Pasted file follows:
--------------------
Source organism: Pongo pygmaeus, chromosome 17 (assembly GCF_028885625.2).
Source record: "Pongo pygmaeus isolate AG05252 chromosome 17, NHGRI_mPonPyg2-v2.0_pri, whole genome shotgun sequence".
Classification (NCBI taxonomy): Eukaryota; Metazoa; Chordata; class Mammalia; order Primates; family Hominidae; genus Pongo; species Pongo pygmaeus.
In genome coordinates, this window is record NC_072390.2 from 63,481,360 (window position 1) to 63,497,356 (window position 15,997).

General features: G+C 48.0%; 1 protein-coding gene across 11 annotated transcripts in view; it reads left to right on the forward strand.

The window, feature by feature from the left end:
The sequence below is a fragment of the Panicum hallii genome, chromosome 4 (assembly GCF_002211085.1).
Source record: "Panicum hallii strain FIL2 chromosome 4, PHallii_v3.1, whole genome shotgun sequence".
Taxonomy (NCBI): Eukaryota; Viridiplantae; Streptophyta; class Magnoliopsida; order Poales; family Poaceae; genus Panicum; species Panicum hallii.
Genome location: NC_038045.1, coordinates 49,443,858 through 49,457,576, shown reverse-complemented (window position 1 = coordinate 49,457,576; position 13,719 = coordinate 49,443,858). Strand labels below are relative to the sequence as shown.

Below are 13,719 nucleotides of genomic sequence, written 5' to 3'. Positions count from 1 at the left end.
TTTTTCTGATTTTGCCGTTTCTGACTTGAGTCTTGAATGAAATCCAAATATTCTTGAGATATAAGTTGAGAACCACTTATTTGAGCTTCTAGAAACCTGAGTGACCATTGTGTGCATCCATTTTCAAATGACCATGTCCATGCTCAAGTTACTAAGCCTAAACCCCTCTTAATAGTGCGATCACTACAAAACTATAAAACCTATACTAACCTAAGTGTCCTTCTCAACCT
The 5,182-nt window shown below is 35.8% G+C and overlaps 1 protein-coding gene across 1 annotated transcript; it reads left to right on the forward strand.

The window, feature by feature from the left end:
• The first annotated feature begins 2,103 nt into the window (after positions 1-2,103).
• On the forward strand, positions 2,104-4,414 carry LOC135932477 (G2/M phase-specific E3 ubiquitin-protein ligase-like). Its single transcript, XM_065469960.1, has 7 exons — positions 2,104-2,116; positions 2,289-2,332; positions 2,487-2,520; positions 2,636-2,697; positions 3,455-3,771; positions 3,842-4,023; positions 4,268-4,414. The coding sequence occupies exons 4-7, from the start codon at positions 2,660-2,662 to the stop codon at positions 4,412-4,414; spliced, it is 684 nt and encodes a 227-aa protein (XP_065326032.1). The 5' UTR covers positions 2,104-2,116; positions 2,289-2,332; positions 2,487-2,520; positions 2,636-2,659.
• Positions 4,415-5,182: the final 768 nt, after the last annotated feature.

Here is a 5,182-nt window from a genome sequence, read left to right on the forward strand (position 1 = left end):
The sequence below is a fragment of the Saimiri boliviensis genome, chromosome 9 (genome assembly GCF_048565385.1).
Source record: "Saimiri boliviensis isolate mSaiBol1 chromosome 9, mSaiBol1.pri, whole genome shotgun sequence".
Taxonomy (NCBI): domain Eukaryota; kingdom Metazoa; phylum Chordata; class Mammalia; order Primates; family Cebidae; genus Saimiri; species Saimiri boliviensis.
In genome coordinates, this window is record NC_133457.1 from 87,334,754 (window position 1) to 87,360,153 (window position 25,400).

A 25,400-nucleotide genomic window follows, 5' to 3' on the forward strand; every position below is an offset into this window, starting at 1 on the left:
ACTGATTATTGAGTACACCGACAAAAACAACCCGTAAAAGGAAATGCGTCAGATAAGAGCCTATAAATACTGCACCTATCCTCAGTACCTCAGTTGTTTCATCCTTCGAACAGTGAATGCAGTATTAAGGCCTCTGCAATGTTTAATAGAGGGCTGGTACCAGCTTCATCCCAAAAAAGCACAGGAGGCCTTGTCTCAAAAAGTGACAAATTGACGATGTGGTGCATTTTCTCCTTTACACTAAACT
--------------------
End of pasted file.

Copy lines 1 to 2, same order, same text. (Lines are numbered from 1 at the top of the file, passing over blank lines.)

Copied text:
Source organism: Pongo pygmaeus, chromosome 17 (assembly GCF_028885625.2).
Source record: "Pongo pygmaeus isolate AG05252 chromosome 17, NHGRI_mPonPyg2-v2.0_pri, whole genome shotgun sequence".